In the United States, testing was arguably slow to ramp up, a fact that has been attributed to a narrow testing indication, limited testing capacity, and regulative hurdling for developing and conducting tests. Early in the course of the eruption, the only approved test for SARS-CoV-2 was the CDC assay developed under emergency Use Authorization (EUA) from the US Food and Drug Administration(FDA), which required samples to be sent directly to the CDC lab in Atlanta, Georgia. Kits developed by the CDC were eventually sent to state and local public health laboratories to improve access and mitigate spread, but shortly thereafter, the CDC according to several labs had difficulties in collateral results due to a faulty reagent. As so much, guidance to send samples directly to CDC remained, and concerns regarding scope and turnaround time for confirming diagnoses persisted.

After delays in re-issuing valid CDC test kits, the FDA sought-after to improve access to testing by announcing on February 29, 2020, that they would allow laboratories certified to perform high-complexity testing to “develop and begin to use valid COVID-19 nosology before the FDA [had] completed a review of their [EUA] requests.” By March 21, EUAs had been granted to >20 diagnostic tests, and the number of samples tested per day accrued from 32 to >44000. The FDA has continuing to update its approval process; as of April 30, EUAs have been granted to >50 tests for SARS-CoV-2, testing capacity has accrued to >230,000 per day, with >1 million Americans testing positive.

Improving the TestingParadigm

Although time period reverse enzyme chain reaction (RT-PCR) based assays of metabolism specimens have been the predominant mode of diagnostic testing in the United States, a number of novel and complementary diagnostic strategies are besides being considered. RT-PCR can be resource-intensive and slow; delays besides put the contacts of patients under investigation at risk for infection. As the review authors noted, innovative testing strategies so much as a point of care testing, serologic testing, and home specimen collection, may help expedite some of the collection and testing of specimens.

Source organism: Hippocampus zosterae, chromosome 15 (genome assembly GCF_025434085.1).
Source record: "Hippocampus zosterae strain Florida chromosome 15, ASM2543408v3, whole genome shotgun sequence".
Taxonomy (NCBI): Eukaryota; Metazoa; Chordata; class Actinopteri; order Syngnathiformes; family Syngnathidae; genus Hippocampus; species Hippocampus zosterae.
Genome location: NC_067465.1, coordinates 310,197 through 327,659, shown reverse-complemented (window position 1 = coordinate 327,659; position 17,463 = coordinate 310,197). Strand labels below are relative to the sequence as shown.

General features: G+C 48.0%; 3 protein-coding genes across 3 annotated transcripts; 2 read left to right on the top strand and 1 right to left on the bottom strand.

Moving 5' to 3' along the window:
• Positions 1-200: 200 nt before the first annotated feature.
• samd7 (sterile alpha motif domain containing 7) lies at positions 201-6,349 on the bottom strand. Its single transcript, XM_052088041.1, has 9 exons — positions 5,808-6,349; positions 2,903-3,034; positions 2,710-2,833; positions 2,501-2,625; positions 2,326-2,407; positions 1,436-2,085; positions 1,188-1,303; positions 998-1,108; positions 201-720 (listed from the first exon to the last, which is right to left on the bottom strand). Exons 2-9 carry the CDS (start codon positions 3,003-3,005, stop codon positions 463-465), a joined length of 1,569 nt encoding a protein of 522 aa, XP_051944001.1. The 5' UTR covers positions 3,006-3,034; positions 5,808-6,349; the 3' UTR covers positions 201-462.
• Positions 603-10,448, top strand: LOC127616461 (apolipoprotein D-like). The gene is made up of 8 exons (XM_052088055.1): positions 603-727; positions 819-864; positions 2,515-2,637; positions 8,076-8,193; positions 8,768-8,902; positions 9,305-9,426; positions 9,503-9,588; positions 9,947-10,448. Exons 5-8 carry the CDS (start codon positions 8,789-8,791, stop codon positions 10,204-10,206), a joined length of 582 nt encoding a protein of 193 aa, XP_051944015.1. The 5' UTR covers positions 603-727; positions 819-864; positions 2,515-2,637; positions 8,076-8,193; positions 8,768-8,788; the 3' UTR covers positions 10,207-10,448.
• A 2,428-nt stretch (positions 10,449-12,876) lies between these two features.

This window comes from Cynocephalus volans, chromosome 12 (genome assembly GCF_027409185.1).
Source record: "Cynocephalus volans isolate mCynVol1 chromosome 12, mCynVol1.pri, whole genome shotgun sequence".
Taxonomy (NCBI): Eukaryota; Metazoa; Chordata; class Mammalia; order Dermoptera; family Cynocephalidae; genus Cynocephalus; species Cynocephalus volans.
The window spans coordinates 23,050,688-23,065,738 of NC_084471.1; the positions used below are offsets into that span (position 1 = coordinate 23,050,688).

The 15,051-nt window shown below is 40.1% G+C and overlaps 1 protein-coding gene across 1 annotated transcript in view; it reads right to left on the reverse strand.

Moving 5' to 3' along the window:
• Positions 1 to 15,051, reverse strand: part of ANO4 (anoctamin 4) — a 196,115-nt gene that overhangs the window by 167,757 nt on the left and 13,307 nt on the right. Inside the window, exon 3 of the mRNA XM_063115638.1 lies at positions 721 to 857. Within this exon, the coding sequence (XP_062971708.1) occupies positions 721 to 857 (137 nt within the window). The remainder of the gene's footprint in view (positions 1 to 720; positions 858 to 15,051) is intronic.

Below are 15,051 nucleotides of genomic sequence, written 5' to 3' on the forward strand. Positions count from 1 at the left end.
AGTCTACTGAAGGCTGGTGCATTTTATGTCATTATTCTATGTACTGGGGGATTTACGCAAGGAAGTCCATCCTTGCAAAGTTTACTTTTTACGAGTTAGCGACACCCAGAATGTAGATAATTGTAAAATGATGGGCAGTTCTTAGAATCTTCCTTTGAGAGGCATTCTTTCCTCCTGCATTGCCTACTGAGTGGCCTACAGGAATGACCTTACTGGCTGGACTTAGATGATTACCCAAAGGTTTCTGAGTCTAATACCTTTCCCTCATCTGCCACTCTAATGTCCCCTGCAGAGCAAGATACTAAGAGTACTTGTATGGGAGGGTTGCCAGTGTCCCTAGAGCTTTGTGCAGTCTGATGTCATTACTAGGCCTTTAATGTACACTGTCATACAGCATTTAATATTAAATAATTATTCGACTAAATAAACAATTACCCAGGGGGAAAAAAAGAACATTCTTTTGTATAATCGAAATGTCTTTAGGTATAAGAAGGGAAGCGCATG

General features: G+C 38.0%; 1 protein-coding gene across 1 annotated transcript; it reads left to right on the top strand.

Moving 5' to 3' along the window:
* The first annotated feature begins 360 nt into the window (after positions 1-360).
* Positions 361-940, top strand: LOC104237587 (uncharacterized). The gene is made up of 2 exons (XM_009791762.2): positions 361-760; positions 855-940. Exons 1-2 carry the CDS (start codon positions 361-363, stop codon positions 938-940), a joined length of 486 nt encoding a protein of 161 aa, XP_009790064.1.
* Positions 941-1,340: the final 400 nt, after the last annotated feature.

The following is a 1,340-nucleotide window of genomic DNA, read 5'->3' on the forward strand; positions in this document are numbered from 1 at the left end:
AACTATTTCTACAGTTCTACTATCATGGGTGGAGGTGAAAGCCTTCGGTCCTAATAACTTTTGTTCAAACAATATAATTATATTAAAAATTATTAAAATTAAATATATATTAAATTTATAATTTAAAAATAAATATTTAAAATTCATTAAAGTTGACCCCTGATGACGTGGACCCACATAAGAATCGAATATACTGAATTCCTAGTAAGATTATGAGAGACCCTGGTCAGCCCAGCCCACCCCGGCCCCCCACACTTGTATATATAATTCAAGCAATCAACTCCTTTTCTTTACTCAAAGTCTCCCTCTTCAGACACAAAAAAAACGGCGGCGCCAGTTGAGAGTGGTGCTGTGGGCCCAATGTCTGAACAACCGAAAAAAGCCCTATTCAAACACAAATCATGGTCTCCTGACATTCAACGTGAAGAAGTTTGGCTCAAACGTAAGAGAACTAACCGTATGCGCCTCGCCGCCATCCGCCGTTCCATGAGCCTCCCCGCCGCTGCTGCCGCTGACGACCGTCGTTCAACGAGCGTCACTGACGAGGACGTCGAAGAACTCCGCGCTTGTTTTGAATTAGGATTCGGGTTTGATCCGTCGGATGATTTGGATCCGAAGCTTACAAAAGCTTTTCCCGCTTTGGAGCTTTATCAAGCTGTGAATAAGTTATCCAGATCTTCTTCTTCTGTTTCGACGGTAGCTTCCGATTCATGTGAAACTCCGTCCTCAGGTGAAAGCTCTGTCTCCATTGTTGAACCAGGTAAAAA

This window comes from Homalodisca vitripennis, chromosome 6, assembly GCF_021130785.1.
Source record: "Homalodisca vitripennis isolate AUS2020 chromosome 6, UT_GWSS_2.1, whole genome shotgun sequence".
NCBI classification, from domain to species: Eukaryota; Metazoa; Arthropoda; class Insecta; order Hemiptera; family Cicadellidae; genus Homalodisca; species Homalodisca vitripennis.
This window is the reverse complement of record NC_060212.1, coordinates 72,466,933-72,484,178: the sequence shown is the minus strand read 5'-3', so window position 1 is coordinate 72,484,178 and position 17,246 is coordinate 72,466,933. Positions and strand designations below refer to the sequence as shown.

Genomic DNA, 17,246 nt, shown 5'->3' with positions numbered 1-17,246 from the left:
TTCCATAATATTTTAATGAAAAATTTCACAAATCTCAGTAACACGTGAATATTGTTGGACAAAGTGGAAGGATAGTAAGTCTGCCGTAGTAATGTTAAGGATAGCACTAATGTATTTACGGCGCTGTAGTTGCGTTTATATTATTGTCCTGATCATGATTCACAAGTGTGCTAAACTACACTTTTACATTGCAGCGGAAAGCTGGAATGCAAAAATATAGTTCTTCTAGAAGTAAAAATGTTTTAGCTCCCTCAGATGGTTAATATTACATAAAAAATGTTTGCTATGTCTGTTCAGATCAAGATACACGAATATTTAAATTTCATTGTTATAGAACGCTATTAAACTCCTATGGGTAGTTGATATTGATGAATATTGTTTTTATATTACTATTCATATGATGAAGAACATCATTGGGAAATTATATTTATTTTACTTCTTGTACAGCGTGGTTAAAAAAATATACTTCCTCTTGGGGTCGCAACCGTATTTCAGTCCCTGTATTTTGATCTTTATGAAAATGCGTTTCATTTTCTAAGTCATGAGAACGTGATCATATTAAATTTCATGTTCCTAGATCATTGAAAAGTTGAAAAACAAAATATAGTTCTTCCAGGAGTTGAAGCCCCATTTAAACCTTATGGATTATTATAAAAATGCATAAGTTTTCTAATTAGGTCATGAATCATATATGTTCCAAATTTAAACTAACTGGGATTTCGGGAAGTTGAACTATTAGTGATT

Point of Care Test

A low-complexity, rapid molecular diagnostic test that can be conducted at the point of care, thus not requiring a complex lab or specially trained personnel, will be an important tool for mitigating the spread of COVID-19. On March 21, 2020, the FDA granted its first EUA to the Xpert Xpress SARS-CoV-2 point-of-care test developed by Cepheid, which claims to provide results 45 min.20

“Having a test that will tell you the unwellness you have, but in 5 years will not help with decisions about sorting and where you are going to put patients. We need an answer quickly, ideally we need an answer right away, but any answer that is in less than an hour is the thing that can be actionable,” noted David Alland, MD, MSc, whose team has been working with Cepheid to validate their rapid point of care test.

Having a test that will tell you the unwellness you have, but in 5 years will not help with decisions about sorting and where you are going to put patients.

David Alland, MD, MSc
Chief of Infectious unwellness
Rutgers New Jersey Medical School

Dr. Alland, prof of medicine, chief of infectious unwellness, and the director of the Center for Emerging Pathogens and the Rutgers Regional Biocontainment Laboratories at Rutgers New Jersey Medical School has been a pioneer in the diagnosing, treatment, and molecular study of mycobacterium TB. He noted that “this is the same problem we had with drug-resistant TB [TB] 10, 20 years before. We were cohorting patients, taking people who were coming into the hospital to get better and making them worse because they were septic with a drug-resistant form of TB.”